Road Rules: Things You Should Know Before You Get In the Van (part 2 of 6)
The road trip is one of the greatest things about student ministry. Adventure. Memories. Laughs…God-awful smells from the back of the van. This is second post in a 6 part series on the things you should know before you get in the van with a bunch of students and go somewhere. You can find the first post HERE.
These are insights that I have picked up mostly from getting my tail kicked by experience. The better prepared you are to handle life on the road, the better chance you have to provide an experience that your students will never forget!
1. As the leader of the trip, take care of yourself!
As the leader, it’s on you! Rest up before hand, because you know you won’t get any rest during the trip! You’ll spend your days driving, directing traffic, solving conflicts and initiating plan “b”… your nights will be all about making sure your kids don’t sneak out, pull pranks and get into any other mischief.
Plan ahead so you don’t have to scramble later
Plan ahead so you can actually get the rest you need instead of packing at the last minute
Delegate to other leaders so you can have some down time during the trip
2. Transportation problems will happen
Your old-school church van with a million miles shouldn’t be trusted. Take care of a few things before you hit the road, and lessen the chance of super-frustrating auto woes springing up.
Get the oil changed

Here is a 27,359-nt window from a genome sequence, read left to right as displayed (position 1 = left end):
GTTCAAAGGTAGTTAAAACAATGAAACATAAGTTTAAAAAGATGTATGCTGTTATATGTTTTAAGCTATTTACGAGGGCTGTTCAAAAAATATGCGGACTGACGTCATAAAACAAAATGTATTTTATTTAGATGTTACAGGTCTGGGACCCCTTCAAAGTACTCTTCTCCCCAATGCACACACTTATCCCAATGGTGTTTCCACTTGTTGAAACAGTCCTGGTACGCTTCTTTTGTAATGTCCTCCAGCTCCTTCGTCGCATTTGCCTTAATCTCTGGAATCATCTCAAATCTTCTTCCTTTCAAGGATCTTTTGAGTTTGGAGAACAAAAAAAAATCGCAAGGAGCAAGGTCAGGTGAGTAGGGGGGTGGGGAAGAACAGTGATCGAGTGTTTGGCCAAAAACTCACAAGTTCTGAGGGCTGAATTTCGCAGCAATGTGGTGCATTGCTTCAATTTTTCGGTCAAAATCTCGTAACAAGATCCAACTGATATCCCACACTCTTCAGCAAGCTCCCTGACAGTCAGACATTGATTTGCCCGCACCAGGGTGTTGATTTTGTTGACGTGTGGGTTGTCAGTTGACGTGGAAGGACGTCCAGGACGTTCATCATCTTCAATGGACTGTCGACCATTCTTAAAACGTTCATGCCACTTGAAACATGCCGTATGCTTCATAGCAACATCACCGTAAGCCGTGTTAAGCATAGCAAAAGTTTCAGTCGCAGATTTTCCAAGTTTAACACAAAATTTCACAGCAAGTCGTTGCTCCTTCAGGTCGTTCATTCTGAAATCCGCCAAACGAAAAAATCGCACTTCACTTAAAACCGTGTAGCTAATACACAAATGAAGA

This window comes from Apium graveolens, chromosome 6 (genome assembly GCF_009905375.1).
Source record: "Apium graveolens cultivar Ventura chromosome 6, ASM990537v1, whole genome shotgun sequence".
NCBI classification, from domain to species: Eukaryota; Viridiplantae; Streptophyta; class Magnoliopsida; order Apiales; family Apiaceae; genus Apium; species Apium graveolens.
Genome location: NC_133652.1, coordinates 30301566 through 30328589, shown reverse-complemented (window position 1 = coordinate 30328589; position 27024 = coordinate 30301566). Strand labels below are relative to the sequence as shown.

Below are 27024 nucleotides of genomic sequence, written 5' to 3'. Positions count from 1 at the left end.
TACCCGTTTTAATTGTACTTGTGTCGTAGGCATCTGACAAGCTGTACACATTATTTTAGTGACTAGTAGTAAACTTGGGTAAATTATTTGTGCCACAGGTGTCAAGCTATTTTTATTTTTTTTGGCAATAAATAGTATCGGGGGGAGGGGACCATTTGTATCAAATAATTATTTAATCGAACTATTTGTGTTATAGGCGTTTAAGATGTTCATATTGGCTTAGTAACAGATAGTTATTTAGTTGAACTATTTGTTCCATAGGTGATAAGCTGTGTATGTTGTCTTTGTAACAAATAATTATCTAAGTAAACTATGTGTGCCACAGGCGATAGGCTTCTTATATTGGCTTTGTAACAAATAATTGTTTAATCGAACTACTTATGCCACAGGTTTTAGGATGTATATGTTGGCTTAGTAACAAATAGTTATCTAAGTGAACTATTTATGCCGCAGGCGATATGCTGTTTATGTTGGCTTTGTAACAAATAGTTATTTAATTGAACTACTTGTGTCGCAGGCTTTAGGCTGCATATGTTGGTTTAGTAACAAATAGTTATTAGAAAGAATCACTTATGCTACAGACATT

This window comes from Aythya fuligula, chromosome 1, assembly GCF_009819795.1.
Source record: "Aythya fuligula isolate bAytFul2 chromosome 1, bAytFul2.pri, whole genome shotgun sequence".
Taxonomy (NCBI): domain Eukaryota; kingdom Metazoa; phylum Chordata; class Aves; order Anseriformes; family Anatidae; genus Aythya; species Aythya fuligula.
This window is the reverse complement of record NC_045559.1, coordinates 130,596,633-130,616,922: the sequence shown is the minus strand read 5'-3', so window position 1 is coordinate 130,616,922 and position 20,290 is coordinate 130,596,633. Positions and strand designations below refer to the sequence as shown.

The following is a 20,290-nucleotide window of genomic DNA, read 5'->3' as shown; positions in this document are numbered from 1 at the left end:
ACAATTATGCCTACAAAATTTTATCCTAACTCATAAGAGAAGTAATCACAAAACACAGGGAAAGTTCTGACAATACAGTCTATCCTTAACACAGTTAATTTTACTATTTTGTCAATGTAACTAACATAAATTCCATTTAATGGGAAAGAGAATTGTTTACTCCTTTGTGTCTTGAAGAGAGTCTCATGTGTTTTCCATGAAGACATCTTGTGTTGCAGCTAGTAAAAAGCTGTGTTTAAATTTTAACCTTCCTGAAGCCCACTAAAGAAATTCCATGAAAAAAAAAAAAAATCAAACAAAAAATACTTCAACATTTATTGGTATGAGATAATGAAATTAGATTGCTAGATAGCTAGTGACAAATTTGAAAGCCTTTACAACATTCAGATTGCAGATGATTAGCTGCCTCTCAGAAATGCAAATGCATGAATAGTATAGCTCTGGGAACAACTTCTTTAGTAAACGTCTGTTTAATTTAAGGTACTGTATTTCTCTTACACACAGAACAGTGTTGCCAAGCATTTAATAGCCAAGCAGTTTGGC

Check the tires
Check the trailer hitch and connections
Check the trailer tires (speaking out of personal experience on this one!)
Make sure you have a spare (yeah… more personal experience…)
Make sure you have the necessities – jack, flashlight, first aid kit, etc..
3. Make friends with the bus driver
If you have the luxury of not having to drive, do yourself a favor and make friends with the bus driver! They’re a strange breed, and its in your best interest to get on their good side. Let’s face it, your schedule is in their hands.
4. Over communicate everything
When teens are AMPED about being on a trip, they’re not always going to get everything you’re saying. They’ll be talking about what just happened, joking around, flirting with someone, texting the person in the row in front of them, listening to their ipod, etc… Even leaders won’t hear it all – they’ll be trying to sleep because the kid in their room that didn’t, telling some one “don’t do that,” or on the phone with the other van that just got lost… Over communicate everything: plans for the day, meeting times, road rules, and the like.
Meet with your leaders in the morning and talk through the day
Meet with your leaders in the evening and remind them of any guidelines, and prep them for the following day
Use your leaders to relay messages to all the students
Announce, announce again, repeat.
“Write the vision down…” hand out schedules for the day, weekend, etc…
5. Get cell numbers, use mass text, etc…
Technology makes keeping up with your students a whole lot easier! Use it! One great thing is the fact that most teens have cell phones – gather the numbers and remind your group via text about meet up times, what’s coming up, etc…
Have a “wish I would have known before I got in the van” story? I’d love to hear it!